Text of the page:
Fountains of Wayne
is Brian Young
and Jody Porter.
Fountains of Wayne, "Traffic and Weather"
Published: Apr 4th, 2007
Author: Sarah Schmelling
Source: Live Daily
Since the band's start more than a decade ago, Fountains of Wayne (music) has excelled at making perfect pop ditties about the drudgery (and occasional fun) of day-to-day American life. But they've never done this with more energetic precision than on "Traffic and Weather," the New York foursome's latest.
A buoyant catalog of subjects rarely honored in music--the baggage claim, the DMV, a '92 Subaru, a La Quinta Inn--this album could serve as a soundtrack to the TV show "The Office." Lonely people try to find meaning and connection on business flights, talking about Costco or moving to Liechtenstein, while roadside gift shops tout items "that say Virginia is For Lovers," a sad traveler notes, "but it's not."
Yet, this music is anything but bleak. Written by singer Chris Collingwood and Adam Schlesinger--the man behind Hugh Grant's Wham!-like pop in the film "Music and Lyrics"--these songs dip into nearly every rock genre of the past 40 years. Going from geeked-out disco to country, echoing Tom Petty, The Beatles or The Beach Boys, the band giddily plays with noises and harmonies, taking pieces of the past and confecting them into something purely their own. Meanwhile, the music of some songs meshes eloquently with their themes: the dreamy I-95 seems to glide along with "the nine hour drive from me to you" roadtrip it describes, and in the slow, banjo waltz of "Seatbacks and Traytables" you can just see the floating plane full of weary passengers.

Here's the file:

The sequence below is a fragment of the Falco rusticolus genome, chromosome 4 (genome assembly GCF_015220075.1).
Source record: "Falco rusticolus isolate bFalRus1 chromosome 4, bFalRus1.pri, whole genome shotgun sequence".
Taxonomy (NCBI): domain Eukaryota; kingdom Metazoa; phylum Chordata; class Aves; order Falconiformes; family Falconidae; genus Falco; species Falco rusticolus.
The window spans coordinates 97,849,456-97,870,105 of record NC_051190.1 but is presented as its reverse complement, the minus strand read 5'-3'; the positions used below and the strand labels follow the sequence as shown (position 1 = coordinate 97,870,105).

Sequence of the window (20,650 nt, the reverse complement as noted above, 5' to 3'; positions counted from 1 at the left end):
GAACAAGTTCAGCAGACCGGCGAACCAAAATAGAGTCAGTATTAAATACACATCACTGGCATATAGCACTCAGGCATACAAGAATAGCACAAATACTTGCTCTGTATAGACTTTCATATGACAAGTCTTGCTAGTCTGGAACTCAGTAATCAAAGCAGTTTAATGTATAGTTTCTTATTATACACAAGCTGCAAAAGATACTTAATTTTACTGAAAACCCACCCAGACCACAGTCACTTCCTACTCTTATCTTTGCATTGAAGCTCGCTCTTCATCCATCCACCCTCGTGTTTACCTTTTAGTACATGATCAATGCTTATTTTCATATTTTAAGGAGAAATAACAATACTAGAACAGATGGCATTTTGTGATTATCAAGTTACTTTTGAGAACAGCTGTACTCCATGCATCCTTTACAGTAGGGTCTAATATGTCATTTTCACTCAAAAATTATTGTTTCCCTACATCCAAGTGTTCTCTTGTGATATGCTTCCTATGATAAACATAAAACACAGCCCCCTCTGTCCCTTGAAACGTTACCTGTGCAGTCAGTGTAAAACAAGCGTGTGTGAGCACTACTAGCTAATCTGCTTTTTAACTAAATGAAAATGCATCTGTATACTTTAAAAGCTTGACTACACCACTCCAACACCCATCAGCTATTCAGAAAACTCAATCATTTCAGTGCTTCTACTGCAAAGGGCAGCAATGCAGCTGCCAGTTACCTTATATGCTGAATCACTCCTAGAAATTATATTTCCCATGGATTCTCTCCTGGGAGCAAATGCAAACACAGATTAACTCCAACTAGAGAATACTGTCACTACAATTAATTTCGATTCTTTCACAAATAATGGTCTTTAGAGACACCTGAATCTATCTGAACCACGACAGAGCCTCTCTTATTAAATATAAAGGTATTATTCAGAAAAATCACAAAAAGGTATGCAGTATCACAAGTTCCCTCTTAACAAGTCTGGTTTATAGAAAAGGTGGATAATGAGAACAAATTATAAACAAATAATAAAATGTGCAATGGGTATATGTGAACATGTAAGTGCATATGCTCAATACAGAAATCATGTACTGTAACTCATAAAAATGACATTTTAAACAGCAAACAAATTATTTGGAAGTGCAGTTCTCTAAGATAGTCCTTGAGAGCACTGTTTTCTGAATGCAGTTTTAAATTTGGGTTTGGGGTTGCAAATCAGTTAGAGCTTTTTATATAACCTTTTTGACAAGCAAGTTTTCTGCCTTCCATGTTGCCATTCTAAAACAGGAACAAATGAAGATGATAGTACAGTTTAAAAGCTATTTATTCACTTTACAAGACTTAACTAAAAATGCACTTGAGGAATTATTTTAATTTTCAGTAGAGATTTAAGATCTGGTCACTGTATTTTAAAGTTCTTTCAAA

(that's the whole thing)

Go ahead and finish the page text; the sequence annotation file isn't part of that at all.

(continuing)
Certainly, FOW isn't trying a lot new here--these songs could just as easily fit on the last two albums. But there's something to be said for their continued creation of inventive odes to the unappreciated and mundane; in their saying, to every driver cut off on a highway, every person flagging a taxi in the rain and every low-tipped waitress looking for something better: we've got something good, just for you.